3. I’m in south Florida and understand the monarchs do not migrate south for the winter. I keep about 2 dozen milkweed plants around for them to lay their eggs and eat from. Question, does the larva or egg sensitive to the cold weather here in the south. I have about 14 lava’s and several eggs that have not hatch, do I need to keep them inside during cold snaps under 40* F

      • Hi Maria,

        Thank you for your comment. Hopefully a Floridian will be along shortly to recommend somewhere that stocks milkweed plants and/or seeds.

        Milkweed species native to Florida include:

        • Butterfly milkweed (Asclepias tuberosa)
        • Swamp milkweed (Asclepias incarnata)
        • Whorled milkweed (Asclepias verticillata)
        • White swamp milkweed / Aquatic milkweed (Asclepias perennis)

        (Some argue that planting non-native species, such as tropical milkweed Asclepias curavassica (which may have different growing / flowering times, etc.) can be detrimental to monarch populations in the long-term.)

        If anyone in the Miami region knows of a grower / nursery / store that stocks native milkweed plants – or has tips for growing milkweed for monarchs – then please feel free to comment!


        The Active Wild Team

      • I live in Orlando and have purchased milkweed plants at Lowes. Most nursery’s should have it available. Lowes has a good supply right now, so check your local store and hopefully they will have it. I bought 4 plants and planted them all together. Within 2 weeks I have 2 caterpillars! They are eating like crazy on the leafs. Friend tells me they will eat all the leaves and you’re left with sticks. Leave it alone and next year the foliage will come back.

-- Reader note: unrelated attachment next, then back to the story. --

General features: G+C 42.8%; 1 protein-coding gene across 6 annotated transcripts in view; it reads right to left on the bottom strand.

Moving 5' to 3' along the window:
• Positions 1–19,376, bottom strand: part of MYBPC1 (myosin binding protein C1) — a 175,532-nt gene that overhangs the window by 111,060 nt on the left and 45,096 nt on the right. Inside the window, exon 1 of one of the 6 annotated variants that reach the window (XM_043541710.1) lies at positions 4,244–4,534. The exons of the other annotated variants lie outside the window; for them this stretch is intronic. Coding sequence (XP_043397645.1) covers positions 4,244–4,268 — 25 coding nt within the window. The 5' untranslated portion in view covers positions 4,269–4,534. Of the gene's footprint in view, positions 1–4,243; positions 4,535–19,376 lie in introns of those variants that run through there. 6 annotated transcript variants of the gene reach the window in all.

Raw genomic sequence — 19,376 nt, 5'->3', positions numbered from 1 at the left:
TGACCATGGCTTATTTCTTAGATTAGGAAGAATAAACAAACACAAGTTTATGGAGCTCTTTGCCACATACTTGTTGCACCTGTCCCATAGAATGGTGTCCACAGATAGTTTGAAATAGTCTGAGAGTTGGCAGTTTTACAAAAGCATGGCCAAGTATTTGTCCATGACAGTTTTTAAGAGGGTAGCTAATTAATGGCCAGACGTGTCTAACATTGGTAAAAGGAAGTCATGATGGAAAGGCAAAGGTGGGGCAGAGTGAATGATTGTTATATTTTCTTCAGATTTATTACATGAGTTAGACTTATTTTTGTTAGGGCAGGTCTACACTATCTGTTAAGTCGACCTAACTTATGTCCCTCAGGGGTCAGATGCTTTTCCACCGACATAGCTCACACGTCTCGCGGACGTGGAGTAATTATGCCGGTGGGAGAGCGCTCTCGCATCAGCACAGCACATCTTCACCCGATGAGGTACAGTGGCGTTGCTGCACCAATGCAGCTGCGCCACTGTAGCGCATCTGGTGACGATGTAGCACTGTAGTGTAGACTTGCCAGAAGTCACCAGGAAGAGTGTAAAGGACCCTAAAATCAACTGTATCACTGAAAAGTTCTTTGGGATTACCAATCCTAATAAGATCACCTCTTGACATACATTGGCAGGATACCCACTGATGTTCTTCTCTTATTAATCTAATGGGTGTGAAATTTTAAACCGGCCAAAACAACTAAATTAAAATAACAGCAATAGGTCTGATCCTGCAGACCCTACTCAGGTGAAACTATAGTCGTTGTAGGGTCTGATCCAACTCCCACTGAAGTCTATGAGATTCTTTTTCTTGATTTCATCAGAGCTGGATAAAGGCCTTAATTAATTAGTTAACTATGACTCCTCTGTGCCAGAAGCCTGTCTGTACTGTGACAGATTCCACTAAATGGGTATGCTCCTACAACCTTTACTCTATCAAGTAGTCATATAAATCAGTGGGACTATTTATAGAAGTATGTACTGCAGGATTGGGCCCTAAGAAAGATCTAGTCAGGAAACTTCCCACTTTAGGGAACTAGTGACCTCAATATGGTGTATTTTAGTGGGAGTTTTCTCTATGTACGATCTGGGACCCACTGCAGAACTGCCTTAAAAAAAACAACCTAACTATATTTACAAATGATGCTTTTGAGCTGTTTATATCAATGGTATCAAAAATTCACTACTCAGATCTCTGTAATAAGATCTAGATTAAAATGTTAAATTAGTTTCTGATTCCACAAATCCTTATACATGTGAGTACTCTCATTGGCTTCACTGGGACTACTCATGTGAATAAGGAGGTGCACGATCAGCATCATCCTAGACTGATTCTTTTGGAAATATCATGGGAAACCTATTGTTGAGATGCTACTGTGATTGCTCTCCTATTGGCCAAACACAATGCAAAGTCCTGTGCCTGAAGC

• Hi,
          Thank you for your comment, and congratulations on your caterpillars!
          The Active Wild Team

  4. How long is the monarch in the pupal stage? Do they winter over in the pupal stage?

    If we see monarchs during the summer, are they different butterflies just passing through on their migration?

  5. Hi Debra,

    The reproductive patterns of monarch butterflies are to an extent influenced by the temperature. Because the fall months seem to be getting warmer, it’s not too unusual to see late season monarch caterpillars in October, and even into November.
    There’s every chance that your caterpillars will successfully hatch and continue their migration south.


    The Active Wild Team

  6. I have about 12 monarch caterpillars on my butterfly weed plants. It is already October and aren’t they supposed to be migrating?

    • Hi Abe,

      That’s a great question. Milkweeds are any plant of genus Asclepias. There are over 200 Asclepias species of milkweed, but not all are found in the U.S. Monarchs will likely be happy with any native milkweed, but below is a list of tried and tested species: